Kevin Rudd on Beijing Olympics

Kevin Rudd is reported as saying he still hasn’t made up his mind whether or not to attend the Beijing Olympics.

“What we’ve said to the Chinese consistently since then is that we’re not in a position to confirm whether we would go, it will depend entirely on timing constraints as we get closer to the event and that remains our position.”

Leaving to one side a disconcerting habit of using the “Royal We” when speaking about himself, it is worth noting that Mr Rudd has also indicated that matters of principle will not play any part in his decision – it is solely “a matter of practicality and timing” as to whether he attends or not.

Mr Rudd may be right in his view that boycotts of the Games by athletes may not be effective. That does not necessarily apply to boycotts by political leaders or by other people refusing to go or refusing to support companies sponsoring the Games who think pressuring the Chinese government human rights is inappropriate.

In any case, Mr Rudd’s alternative doesn’t strike me as having a terribly good track record when it comes to effectiveness either.

“The key thing is to ensure we have an effective diplomacy which produces a better outcome for the Tibetan people.”

Leaving aside the fact that human rights abuses in China involve much more than Tibet, decades of diplomacy have produced virtually nothing in getting “a better outcome for the Tibetan people.” Improvements in human rights were used as a justification for awarding the Olympics to Beijing. Given that the Chinese government’s performance in that area has gone backwards since then, are we still meant to leave the Chinese people (and Tibetans) hoping that “effective diplomacy” alone will deliver them some basic rights?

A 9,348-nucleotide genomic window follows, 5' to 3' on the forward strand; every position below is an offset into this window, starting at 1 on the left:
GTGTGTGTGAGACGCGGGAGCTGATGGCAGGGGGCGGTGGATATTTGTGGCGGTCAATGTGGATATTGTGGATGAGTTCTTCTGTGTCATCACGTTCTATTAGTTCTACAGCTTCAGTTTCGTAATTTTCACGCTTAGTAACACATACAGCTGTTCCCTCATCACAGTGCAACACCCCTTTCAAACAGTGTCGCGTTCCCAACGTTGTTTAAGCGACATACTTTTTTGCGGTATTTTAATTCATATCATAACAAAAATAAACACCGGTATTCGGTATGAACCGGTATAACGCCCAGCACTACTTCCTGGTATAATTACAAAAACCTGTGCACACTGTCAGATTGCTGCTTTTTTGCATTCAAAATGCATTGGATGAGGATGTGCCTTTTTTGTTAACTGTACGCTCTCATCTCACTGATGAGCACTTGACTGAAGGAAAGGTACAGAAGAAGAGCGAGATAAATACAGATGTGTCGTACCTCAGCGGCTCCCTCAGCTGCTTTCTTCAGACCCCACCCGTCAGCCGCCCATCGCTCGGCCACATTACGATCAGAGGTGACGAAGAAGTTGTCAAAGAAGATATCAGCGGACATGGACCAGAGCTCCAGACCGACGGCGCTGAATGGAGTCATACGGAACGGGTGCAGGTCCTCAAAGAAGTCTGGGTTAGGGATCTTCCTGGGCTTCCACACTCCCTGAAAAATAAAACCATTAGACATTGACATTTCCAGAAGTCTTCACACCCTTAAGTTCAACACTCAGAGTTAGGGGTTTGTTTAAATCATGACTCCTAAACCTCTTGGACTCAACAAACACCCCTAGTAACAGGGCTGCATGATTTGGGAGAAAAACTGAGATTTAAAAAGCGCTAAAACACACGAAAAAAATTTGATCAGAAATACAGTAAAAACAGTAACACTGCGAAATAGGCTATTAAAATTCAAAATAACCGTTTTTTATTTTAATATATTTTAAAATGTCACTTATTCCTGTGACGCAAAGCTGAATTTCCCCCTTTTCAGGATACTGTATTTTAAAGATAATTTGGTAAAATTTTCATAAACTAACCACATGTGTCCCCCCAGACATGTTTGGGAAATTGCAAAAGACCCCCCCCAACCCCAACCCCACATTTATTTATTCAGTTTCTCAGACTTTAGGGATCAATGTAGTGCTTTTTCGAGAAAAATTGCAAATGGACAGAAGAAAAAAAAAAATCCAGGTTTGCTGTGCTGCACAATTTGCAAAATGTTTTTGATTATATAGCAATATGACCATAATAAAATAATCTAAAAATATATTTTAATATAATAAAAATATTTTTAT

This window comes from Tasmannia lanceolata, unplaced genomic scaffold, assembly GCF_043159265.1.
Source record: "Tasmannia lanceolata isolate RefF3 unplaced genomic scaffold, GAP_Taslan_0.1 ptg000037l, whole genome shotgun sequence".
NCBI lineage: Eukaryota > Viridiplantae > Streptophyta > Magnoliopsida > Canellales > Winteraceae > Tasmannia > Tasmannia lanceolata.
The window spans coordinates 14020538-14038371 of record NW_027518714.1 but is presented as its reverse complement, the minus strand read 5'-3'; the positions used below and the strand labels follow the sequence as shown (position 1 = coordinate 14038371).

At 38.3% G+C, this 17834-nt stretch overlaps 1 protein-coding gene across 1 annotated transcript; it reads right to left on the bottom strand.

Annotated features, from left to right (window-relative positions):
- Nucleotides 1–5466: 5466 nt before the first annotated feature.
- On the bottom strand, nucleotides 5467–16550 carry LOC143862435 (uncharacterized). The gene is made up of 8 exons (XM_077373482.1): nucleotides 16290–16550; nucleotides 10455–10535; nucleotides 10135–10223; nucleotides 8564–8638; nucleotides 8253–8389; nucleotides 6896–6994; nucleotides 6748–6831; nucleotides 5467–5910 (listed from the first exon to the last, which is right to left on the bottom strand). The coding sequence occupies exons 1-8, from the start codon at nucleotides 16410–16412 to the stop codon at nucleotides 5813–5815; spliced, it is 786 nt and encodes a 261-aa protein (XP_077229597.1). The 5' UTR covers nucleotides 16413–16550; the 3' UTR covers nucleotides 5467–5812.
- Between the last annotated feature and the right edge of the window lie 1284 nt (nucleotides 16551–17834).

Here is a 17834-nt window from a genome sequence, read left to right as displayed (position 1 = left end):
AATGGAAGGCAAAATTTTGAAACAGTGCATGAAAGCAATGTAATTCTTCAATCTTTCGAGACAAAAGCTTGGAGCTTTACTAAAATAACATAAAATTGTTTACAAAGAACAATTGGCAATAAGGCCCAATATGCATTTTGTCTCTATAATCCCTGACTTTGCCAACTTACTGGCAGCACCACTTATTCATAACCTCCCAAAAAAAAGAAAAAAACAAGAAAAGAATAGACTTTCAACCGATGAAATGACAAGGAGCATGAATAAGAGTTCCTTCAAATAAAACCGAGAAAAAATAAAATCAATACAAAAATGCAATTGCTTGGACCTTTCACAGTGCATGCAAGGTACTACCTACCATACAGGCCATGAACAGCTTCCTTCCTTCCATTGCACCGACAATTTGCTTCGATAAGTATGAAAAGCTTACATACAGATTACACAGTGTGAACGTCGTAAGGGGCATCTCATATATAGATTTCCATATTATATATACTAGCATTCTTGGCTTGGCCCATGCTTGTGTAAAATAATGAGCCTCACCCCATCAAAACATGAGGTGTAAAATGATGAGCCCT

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  1. Lets not forget that the Chinese have been variously slaughtering and oppressing themselves for hundreds of years, most recently the battles for power starting at the turn of the 20th century between the warlords, the decaying imperial dynasty, the Nationalist, and Communists culminating in Mao gaining control in 1945.

    During this time multiple “governments” were set up in various provinces and internal battles and mass killings were not uncommon. Even the short unification to defeat the invading Japanese was simply a question of pragmatism. I would surmise that it would be difficult for many in China to see Tibet and other actions as anything other than normal internal politics.

    Rudd’s words are those of a diplomat, knowing that face is most important for the Chinese and that that being otherwise engaged is regrettable but acceptable, rather than considering “matters of principle”. Diplomats do not have any matters of principle – simply positions that can be put and alternatives that can be achieved.

    Not quite sure of the point of your post – are you really saying he should boycott or not?

  2. Rudd has certainly been forthright on this issue today, and under circumstances that maximize the chance of his message reaching the Chinese population at large.

    Without taking anything away from ken’s comment above (with which I essentially concur), Rudd has shown that it is possible to meld diplomacy and principle – at least under some circumstances.

    And I must say that, for me, having a PM willing to enunciate a foreign policy position based on something other than trade considerations summons forth some long-forgotten feelings of belonging to a nation with which I am comfortable with being identified.

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